Photo Flood St. Louis Turns Two; Focuses On Tower Grove
Late one sunny afternoon in late September eight photographers gathered at the Grand Avenue entrance to Tower Grove Park. For roughly 15 minutes the photographers chatted about gear, the quality of sunlight slipping through the leaves, and the stories behind some of their favorite photographs before slipping out into the park to document their surroundings.
“I was perfectly willing to get down on the dusty muddy floor and lie down and take the shot up; and it was great and it actually won the Flood, so it was worth it. Definitely worth it,” said Ann Aurbach, 33, about one particular photo she took while on the Goldenrod Showboat.
Aurbach’s presence at the showboat and in the park was directly caused by her participation in Photo Flood St. Louis, an organization dedicated to documenting St. Louis neighborhoods. Once a month, the Flood turns loose area photographers in a specific neighborhood with the hope of documenting that location’s unique personality. The resulting images are then judged by organizers and posted online at photofloodstl.com. This fall Photo Flood St. Louis turned two and saw an exponential growth in membership. The project began with five photographers. Earlier that day, project founder Jason Gray had added the group’s 210th member.
“That’s the goal, to bring back photographic community,” said Gray about the project’s primary objective. “The photographic community has been conditioned to live and stay in the suburbs so I’m interested in making the city a center for that.”
Gray began the project with his wife after moving to St. Louis. They were in a small town outside the city where they saw a group of bikers gathered. Gray wondered what it would be like to have the motorcycles and their riders documented from multiple perspectives all at once. In that moment Photo Flood was born.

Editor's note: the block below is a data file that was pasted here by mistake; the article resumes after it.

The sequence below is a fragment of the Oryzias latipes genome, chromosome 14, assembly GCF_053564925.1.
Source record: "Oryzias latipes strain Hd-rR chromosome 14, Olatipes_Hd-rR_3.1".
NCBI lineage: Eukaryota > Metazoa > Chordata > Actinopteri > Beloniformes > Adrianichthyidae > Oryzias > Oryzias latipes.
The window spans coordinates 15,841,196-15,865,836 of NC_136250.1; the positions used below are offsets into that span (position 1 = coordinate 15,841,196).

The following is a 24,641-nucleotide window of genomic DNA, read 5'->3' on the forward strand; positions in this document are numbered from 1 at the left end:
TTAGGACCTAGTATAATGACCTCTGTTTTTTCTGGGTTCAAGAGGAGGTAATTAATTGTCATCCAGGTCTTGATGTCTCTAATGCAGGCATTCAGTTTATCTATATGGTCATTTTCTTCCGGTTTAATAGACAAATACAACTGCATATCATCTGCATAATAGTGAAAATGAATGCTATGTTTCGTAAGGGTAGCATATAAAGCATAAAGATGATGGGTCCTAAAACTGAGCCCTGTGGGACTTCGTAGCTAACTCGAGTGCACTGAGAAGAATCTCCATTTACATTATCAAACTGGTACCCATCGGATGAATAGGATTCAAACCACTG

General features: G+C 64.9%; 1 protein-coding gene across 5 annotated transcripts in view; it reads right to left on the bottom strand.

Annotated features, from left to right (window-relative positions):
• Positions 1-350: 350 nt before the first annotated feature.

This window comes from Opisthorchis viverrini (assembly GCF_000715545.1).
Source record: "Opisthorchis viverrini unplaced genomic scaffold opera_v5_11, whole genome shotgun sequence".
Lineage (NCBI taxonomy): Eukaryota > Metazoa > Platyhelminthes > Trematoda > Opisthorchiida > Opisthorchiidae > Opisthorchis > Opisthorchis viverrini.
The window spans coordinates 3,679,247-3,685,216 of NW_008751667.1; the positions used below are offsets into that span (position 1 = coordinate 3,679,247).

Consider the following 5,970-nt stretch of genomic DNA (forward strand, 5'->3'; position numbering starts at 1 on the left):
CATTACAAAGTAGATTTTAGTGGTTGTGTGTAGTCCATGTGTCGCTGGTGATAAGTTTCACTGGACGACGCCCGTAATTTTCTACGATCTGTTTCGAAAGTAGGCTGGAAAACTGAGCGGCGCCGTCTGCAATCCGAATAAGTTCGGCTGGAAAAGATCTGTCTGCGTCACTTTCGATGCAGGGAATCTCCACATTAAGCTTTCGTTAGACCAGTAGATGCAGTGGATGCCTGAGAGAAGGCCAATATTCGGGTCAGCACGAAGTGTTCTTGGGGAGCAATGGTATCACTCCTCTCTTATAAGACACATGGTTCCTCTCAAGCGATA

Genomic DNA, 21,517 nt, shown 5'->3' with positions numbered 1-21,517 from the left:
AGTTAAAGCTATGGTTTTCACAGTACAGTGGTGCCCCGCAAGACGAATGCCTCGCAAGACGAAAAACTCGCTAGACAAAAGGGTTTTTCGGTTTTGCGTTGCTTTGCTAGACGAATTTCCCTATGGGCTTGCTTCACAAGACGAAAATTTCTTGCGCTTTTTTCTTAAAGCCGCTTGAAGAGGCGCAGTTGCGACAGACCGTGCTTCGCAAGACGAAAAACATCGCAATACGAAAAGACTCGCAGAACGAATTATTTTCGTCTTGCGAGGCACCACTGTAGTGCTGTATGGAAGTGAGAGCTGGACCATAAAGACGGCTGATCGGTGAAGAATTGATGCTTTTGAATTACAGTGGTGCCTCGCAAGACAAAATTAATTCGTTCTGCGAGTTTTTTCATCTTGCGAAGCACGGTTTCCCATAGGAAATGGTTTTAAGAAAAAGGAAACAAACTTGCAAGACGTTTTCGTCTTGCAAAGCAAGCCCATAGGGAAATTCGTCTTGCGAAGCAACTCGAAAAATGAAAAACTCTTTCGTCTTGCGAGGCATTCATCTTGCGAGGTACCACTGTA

Gray sees the project as an organization dedicated to helping local photographers professionally and artistically while growing the community. Their events are organized and website maintained without a budget. Gray sees it as a duty to give photographers a chance to learn from each other and access photographic opportunities ordinarily outside their grasp. That’s how Aurbach ended up laying down on the dirty floorboards of the Golden Rod Showboat. She reflected on other Flood members’ reactions.
“Some of them probably thought I was crazy and some of them probably thought, oh, yeah I’d do that too,” said Aurbach.
The photographers' tastes vary as much as their skill levels. Aurbach is a fan of urban decay and macro photography, a practice consisting of capturing minute details.
“You’re looking at the water droplet and trying to make it the biggest thing in the world and that’s my latest obsession,” Aurbach said. One point in the afternoon found Aurbach lying on her stomach, propped up on her elbows, getting a close up photo of one particularly well lit leaf.
Although her obsession is aesthetic, Aurbach says it’s the community that keeps her coming back to the Flood.
“I like this particular group of photographers because we’re at all skill levels and we’re of all interests, and the feedback we give each other and the support we give each other is really, really, great,” she said.
Gray sees this support extending to the communities they document as well. He tries to plan so that after events photographers can gather at a local restaurant or business and directly participate in the neighborhood.
He was particularly affected by a Flood he organized in the Ville neighborhood of St. Louis. There he took a portrait of a woman in front of her home. According to Gray, he and another attendee talked with the woman after taking her picture and she began crying while discussing the financial hardship she faced in maintaining house payments while providing for her daughter and new grandson. Gray alerted a member of the group who he said is a participant in local media and they attempted to further engage the woman to tell her story. Although she chose not to interact with Gray further, he sees these connections and interactions as part of the group’s goals.
He sticks to the belief that more members will build a stronger community.
“You don’t have to consider photography as your profession or your passion. You certainly should want to take pictures and want to meet people that you haven’t met before and experience parts of St. Louis that may not otherwise get to see but I welcome anyone to come out and join that’s interested,” he said.